58 Therefore, my beloved brothers, be steadfast, immovable, always abounding in the Lord’s work, because you know that your labor is not in vain in the Lord.

Observations: 15:1-2 Paul recaps what he preached to the Corinthians, as a motivation for Christ honoring, other-centered lifestyles. Everyone knows verses 3 and 4, which “define” the gospel, but most are clueless about the surrounding context, which put the facts of the gospel in its applicational context. Take this two question quiz: Is salvation conditional? Do all get the same thing in heaven? If you read the text above, it should be obvious that the correct answers are yes, and no. See comments on the introduction to Matthew for the different aspects/meanings of “salvation.” Once justified, always justified by faith is always true. But sanctification and glorification are different stories. Paul writes to those who received the gospel, and believed it, and stand in/on it, as the basis of their future hope. But, if they don't hold firmly the word that Paul preached, they will have believed in vain. In Acts Paul summarizes what he taught all over, including to the Corinthians:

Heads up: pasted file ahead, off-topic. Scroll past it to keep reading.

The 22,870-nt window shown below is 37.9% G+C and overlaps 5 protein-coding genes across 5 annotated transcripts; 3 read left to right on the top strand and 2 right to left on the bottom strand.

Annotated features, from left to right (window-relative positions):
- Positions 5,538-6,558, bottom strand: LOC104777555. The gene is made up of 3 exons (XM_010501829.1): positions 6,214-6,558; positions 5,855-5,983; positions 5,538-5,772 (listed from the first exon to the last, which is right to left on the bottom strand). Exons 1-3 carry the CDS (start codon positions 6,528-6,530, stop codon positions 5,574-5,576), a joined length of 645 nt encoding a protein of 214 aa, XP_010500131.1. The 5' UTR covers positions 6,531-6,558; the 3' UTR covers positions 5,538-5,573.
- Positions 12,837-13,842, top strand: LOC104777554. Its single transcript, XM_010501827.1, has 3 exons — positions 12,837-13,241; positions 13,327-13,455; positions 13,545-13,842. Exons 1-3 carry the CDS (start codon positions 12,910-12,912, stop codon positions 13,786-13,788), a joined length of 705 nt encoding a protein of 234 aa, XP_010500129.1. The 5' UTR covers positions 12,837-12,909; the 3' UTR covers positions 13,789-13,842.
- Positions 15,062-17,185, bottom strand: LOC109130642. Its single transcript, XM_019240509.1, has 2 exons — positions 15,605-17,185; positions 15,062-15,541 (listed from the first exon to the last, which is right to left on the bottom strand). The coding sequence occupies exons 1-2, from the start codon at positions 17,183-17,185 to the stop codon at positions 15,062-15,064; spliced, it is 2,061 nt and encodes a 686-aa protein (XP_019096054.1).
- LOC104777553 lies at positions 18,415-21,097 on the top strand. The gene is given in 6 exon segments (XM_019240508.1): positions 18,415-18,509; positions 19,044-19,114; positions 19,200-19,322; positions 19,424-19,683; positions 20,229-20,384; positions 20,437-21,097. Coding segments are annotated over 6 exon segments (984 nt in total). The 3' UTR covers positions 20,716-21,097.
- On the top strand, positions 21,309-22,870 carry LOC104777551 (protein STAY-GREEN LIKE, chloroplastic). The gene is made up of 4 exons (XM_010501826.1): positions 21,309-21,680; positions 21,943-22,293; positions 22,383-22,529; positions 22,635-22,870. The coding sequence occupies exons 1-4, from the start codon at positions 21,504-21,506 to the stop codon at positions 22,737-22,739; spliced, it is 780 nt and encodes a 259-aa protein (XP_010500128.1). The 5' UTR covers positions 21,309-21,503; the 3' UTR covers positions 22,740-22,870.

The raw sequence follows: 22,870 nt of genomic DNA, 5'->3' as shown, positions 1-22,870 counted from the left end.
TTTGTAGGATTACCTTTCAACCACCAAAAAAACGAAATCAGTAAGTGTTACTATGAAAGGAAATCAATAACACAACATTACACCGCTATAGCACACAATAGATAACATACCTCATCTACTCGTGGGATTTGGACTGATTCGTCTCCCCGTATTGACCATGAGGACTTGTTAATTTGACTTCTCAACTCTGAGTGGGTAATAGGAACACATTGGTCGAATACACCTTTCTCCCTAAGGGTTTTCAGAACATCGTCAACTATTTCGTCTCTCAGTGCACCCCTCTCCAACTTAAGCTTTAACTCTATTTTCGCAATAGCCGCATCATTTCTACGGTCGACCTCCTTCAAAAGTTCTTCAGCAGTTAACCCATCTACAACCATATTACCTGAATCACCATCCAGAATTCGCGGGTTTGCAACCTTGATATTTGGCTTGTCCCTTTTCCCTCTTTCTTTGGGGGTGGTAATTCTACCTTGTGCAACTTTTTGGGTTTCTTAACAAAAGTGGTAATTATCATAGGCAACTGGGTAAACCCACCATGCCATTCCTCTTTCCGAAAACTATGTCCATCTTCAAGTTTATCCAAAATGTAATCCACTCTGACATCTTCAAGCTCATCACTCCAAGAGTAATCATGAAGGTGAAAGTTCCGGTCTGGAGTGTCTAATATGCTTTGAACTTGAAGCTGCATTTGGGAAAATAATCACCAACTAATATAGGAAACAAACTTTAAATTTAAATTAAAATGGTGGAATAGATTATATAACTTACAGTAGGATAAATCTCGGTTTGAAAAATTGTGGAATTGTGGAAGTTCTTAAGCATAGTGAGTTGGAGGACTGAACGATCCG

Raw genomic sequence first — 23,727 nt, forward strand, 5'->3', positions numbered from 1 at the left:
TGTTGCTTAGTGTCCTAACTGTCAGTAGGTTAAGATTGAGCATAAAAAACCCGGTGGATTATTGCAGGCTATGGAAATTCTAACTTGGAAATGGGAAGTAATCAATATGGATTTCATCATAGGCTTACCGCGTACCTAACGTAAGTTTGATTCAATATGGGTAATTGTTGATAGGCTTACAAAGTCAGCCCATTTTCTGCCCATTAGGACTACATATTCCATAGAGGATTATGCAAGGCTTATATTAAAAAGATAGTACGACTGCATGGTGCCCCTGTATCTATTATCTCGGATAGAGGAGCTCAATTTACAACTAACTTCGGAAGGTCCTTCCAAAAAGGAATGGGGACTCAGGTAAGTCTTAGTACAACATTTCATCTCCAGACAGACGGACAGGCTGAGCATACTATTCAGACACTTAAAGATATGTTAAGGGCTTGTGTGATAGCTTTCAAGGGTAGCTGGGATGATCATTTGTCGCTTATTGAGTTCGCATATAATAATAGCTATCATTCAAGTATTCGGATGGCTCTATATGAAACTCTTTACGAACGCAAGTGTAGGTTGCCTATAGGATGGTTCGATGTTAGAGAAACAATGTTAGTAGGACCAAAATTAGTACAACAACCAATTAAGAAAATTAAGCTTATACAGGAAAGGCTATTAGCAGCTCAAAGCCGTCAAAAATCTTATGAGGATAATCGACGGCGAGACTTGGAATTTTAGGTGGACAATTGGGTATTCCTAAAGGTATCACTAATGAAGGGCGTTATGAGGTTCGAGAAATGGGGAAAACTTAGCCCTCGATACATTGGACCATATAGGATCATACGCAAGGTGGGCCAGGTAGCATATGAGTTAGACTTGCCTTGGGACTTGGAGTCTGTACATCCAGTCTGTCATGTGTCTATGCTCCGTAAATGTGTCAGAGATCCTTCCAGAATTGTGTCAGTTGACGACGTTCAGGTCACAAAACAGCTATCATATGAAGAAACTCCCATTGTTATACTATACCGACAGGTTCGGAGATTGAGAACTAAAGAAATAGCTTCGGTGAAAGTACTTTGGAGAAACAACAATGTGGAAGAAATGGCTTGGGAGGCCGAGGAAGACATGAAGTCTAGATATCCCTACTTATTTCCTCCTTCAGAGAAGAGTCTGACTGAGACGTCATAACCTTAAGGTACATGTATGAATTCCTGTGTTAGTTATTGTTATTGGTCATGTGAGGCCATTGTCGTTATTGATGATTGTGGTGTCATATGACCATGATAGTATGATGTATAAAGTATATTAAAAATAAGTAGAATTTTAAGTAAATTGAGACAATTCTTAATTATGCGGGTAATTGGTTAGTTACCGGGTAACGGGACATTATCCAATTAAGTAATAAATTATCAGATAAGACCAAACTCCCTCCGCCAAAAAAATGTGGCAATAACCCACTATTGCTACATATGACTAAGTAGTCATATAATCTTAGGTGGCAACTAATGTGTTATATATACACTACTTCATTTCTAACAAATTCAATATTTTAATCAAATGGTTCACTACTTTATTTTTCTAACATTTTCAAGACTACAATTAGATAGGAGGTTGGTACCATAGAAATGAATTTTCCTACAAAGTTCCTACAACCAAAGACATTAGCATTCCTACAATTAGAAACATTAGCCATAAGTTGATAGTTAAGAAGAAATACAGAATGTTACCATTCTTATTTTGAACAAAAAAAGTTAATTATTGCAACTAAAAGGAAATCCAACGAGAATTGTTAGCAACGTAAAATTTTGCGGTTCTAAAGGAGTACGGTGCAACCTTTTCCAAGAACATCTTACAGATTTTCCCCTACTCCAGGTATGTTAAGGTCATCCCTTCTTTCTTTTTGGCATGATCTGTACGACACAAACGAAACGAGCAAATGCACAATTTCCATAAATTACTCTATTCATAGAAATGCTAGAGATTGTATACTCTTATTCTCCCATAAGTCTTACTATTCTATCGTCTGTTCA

Acts 24:15 I have hope in God, which they themselves also accept, that there will be a resurrection of the dead, both of the just and the unjust. 16 This being so, I myself always strive to have a conscience without offense toward God and men.
Acts 26:6 And now I stand and am judged for the hope of the promise made by God to our fathers. 7 To this promise our twelve tribes, earnestly serving God night and day, hope to attain. For this hope's sake, King Agrippa, I am accused by the Jews. 8 Why should it be thought incredible by you that God raises the dead?
Those who don't hold firmly to the message will lose out on the hope that Christ's resurrection offers. They can believe, but their belief will be in vain. People can also receive God's grace in vain (2Cor 6:1). Paul elaborates what he means about “in vain” in verse 10. Grace is supposed to produce fruitful labor for the kingdom. It's not about getting sins forgiven but about receiving one's hope, or reward. What is your belief producing for you?